NGFA Spearheads Letters to Congress on CRP Reform
Date Posted: December 26, 2012
Washington—The National Grain and Feed Association (NGFA) has spearheaded a pair of letters to the leaders of the congressional agriculture committees urging that they build upon the Conservation Reserve Program (CRP) provisions adopted by the House Agriculture Committee when resuming consideration of a new five-year farm bill.
The letters – one signed by eight national agribusiness trade associations and the other by 20 state and regional grain and feed associations affiliated with the NGFA – commended both the Senate and House Agriculture Committees for including important reforms to the CRP in their respective versions of the 2012 farm bill.
But the groups signaled a preference for the House Agriculture Committee’s version of the CRP language because it would reduce more expeditiously the current 32-million-acre maximum cap to 25 million acres, as well as require that the U.S. Department of Agriculture offer producers and landowners a one-time opportunity to release, without penalty, CRP acres that can be farmed in an environmentally sustainable way before prior to expiration.
The House language would require that acres be enrolled in the CRP for at least five years before being eligible for release penalty-free prior to contract expiration.
While stating that the House CRP language was “extremely timely and urgently needed,” the NGFA and the other organizations urged Congress to consider extending the mandatory CRP penalty-free early out language to apply to additional fiscal years beyond 2013.
The letters were conveyed to Senate Agriculture Committee Chairwoman Debbie Stabenow, D-Mich., and House Agriculture Committee Chairman Frank Lucas, R-Okla., as well as to the ranking members of both committees – Sen. Pat Roberts, R-Kan., and Rep. Collin Peterson, D-Minn., respectively.
“The importance of allowing productive farmland enrolled in the CRP to be restored to production without harsh economic penalties certainly has been magnified by this summer’s drought conditions that have gripped America’s most important crop-production regions,” the letters stated.
“CRP reforms will help make it possible to access the primary single remaining source of (productive) agricultural land…and focus scarce conservation dollars to protect working farmland and water resources.”
The letters also warned that given current weather projections, the 2013 growing season again could be dryer and warmer than normal with limited opportunity to rebuild tight grain and oilseed stocks.
“We strongly believe that productive CRP acres should be allowed to be brought back into production immediately in response to the devastating drought and tight supply conditions affecting our nation’s food and feed supplies,” the organizations wrote.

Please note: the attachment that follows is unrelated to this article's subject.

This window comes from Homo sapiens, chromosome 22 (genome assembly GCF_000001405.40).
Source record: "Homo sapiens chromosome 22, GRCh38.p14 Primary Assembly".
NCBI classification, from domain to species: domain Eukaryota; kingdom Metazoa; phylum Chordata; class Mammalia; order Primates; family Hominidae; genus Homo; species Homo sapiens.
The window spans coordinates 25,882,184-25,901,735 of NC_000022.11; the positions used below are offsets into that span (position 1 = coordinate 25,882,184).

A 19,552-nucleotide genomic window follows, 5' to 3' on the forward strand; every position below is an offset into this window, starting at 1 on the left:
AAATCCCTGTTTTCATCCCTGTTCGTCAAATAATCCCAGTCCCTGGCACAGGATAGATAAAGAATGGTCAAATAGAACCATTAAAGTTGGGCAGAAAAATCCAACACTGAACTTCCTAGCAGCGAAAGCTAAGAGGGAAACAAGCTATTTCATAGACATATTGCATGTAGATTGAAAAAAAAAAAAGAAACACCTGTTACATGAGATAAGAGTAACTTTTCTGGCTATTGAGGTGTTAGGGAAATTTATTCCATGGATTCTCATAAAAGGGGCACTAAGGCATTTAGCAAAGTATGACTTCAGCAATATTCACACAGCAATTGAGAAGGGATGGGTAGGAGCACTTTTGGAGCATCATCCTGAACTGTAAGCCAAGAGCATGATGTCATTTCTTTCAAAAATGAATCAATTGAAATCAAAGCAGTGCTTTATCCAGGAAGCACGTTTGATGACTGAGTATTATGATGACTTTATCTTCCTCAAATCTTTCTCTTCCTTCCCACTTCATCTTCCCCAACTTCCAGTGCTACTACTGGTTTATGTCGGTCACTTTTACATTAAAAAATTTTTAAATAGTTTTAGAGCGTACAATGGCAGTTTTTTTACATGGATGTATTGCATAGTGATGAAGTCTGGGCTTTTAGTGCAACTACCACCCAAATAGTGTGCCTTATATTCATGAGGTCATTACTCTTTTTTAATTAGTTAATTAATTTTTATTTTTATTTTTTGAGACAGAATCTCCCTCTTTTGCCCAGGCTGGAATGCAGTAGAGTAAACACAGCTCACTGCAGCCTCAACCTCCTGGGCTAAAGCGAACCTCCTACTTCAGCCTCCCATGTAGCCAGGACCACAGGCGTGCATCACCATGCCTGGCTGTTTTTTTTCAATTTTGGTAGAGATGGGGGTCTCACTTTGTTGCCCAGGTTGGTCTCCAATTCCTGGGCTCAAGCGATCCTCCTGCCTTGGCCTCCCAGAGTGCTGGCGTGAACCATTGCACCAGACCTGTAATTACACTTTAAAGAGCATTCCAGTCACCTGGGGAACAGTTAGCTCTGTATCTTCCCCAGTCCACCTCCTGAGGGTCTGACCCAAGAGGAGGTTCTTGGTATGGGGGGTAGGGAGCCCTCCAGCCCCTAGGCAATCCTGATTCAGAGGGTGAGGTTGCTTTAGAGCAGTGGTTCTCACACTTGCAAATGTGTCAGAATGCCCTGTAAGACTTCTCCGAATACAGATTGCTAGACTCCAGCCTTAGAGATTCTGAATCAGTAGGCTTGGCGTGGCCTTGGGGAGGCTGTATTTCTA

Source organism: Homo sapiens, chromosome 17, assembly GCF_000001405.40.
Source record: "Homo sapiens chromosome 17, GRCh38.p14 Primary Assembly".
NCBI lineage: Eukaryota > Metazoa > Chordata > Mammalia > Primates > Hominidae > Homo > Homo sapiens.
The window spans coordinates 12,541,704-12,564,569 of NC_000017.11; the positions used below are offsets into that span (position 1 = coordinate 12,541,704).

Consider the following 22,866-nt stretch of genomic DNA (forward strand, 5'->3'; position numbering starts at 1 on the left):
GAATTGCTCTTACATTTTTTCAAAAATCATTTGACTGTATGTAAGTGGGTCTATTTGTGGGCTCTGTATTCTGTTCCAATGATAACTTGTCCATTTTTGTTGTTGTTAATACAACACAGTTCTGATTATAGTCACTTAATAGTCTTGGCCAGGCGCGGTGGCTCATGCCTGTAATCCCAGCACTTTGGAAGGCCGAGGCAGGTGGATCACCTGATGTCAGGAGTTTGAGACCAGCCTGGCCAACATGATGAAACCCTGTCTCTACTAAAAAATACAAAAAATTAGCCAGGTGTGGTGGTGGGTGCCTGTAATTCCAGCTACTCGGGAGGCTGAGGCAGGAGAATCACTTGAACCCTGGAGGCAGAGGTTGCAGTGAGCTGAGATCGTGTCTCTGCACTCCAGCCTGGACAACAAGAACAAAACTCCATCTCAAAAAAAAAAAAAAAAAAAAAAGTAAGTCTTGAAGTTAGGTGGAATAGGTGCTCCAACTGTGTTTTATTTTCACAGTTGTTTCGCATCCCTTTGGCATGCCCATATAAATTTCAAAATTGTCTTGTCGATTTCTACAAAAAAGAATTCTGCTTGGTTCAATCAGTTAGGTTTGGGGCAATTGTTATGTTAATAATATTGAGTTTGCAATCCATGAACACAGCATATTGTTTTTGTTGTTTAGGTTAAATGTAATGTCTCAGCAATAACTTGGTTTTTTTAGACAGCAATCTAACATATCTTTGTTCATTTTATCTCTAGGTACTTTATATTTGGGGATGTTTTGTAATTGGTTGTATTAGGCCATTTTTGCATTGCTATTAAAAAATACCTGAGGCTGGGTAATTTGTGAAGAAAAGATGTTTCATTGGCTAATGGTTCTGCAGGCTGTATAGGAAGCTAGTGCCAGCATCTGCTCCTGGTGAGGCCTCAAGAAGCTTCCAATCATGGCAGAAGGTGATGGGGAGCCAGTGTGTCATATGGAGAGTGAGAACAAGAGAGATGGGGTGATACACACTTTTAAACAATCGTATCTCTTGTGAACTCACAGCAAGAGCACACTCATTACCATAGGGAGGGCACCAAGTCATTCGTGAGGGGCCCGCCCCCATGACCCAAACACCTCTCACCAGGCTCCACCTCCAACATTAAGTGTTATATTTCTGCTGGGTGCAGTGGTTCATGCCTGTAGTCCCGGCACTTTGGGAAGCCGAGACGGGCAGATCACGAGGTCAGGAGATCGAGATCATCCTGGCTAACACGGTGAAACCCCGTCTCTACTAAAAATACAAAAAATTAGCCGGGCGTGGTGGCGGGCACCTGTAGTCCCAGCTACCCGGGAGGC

“Congress has an opportunity to sustainably update the CRP to reflect the new realities of the dynamic, growing demand for U.S. agricultural commodities around the world.”
In addition to the NGFA, the letters were signed the following organizations:
• Agribusiness Association of Iowa
• Agribusiness Council of Indiana/Indiana Grain and Feed Association
• Agricultural Retailers Association
• American Feed Industry Association
• California Grain and Feed Association
• Grain and Feed Association of Illinois
• Kansas Grain & Feed Association
• Michigan Agri-Business Association
• Midsouth Grain Association
• Minnesota Grain and Feed Association
• Missouri Agribusiness Association
• Montana Grain Elevator Association
• National Chicken Council
• National Turkey Federation
• National Oilseed Processors Association
• North American Millers Association
• Nebraska Grain and Feed Association
• North Dakota Grain Dealers Association
• Ohio AgriBusiness Association
• Oklahoma Grain and Feed Association
• Rocky Mountain Agri-business Association
• South Dakota Grain and Feed Association
• Southeastern Grain and Feed Association
• Tennessee Feed and Grain Association
• Texas Grain and Feed Association
• The Fertilizer Institute
• Wisconsin Agri-Business Association Inc.
In June, the NGFA urged Congress to include legislative language as part of the 2012 farm bill mandating the removal of millions of acres of “prime farmland” from the acreage-idling CRP.
The NGFA’s policy was based on a study that showed that as recently as 2007 – the most recent data publicly available – up to 8.7 million acres that the USDA itself considered to be “prime farmland” were idled under 10- to 15-year CRP contracts.
Titled “ReGaining Ground – A Conservation Reserve Program Right-Sized for the Times” – the study contained a comprehensive analysis of the quality of land – including by land capability classes and erodibilty indices – enrolled in the 30 states with the highest CRP acreage, most of which are major grain-production regions.
The study contained 10 legislative and eight administrative recommendations.
For additional information, see the previous press release on the study: http://bit.ly/NGFAcrp.
For further information, contact:
Heather McElrath, director, communications; 202-289-0873, email@example.com